One sect of Puritans came to be known as separatists – those who had come to believe the Anglican Church was too corrupt to be redeemed – who chose to organize themselves as independent congregations in order to live their belief that the Bible was the literal word of God and one's life needed to be modeled on the paradigm of the early Christian community as depicted in the New Testament. Since King James I was the head of the Anglican Church, any criticism leveled against it was interpreted as treason, and religious dissent of any kind was not tolerated. Dissenters were fined, arrested, imprisoned, and executed, and it is against this historical background that Bradford begins his story which ends with the colony he helped to establish in the North American wilderness of New England.
Dissent & Self-Exile
Bradford, baptized an Anglican, was orphaned by the age of 12 and went to live and work on his uncle's farm where he soon contracted some unknown illness, which kept him bedridden. He spent his time reading the Geneva Bible, a translation informed by the fundamentalist theology of John Calvin (l. 1509-1564 CE) who believed in the inerrancy of scripture. Along with the Bible, Bradford read classical works and Foxe's Book of Martyrs, all of which led him to conclude that the Anglican Church did not represent the original vision of Jesus Christ and the early Christians. He found a new spiritual home with the congregation of separatists in Scrooby, not far from his hometown of Austerfield.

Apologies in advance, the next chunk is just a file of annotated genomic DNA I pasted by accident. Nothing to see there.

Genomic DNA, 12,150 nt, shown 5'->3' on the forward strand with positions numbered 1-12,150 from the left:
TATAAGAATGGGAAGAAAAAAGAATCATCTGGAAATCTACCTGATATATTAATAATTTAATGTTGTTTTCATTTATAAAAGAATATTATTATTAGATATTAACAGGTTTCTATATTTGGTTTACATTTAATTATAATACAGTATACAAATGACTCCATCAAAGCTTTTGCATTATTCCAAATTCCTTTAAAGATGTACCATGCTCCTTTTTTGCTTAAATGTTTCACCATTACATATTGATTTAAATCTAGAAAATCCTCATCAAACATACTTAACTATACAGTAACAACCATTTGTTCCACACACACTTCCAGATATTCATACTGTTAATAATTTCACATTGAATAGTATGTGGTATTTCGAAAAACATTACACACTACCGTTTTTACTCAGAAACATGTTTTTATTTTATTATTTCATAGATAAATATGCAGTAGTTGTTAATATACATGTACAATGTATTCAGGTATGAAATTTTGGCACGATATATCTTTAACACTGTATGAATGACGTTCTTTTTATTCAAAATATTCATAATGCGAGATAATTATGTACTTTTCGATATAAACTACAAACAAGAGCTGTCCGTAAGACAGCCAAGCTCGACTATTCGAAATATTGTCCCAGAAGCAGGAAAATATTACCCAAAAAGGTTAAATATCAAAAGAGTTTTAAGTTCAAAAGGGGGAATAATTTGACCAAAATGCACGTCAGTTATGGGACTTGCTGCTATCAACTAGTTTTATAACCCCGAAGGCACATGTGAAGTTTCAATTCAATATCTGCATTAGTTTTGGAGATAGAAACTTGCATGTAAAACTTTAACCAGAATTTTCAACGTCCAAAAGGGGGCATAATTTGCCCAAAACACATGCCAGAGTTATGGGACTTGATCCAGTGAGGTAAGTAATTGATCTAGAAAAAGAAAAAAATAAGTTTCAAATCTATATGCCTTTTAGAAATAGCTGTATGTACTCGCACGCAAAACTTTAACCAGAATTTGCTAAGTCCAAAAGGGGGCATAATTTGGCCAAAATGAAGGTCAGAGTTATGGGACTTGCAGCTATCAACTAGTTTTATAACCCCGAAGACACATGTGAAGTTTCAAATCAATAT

The separatist congregation was, of course, illegal and had to meet secretly to avoid persecution, and this worked well enough until 1607 CE when they were discovered. Many were arrested, others fined, and they knew they would have to leave if they wanted to continue to live their faith as they felt they must. They decided to leave the only homes they had ever known and relocated to the Netherlands where the government maintained a policy of religious tolerance. Bradford relates the feelings of the congregation in Book I. ch. 2: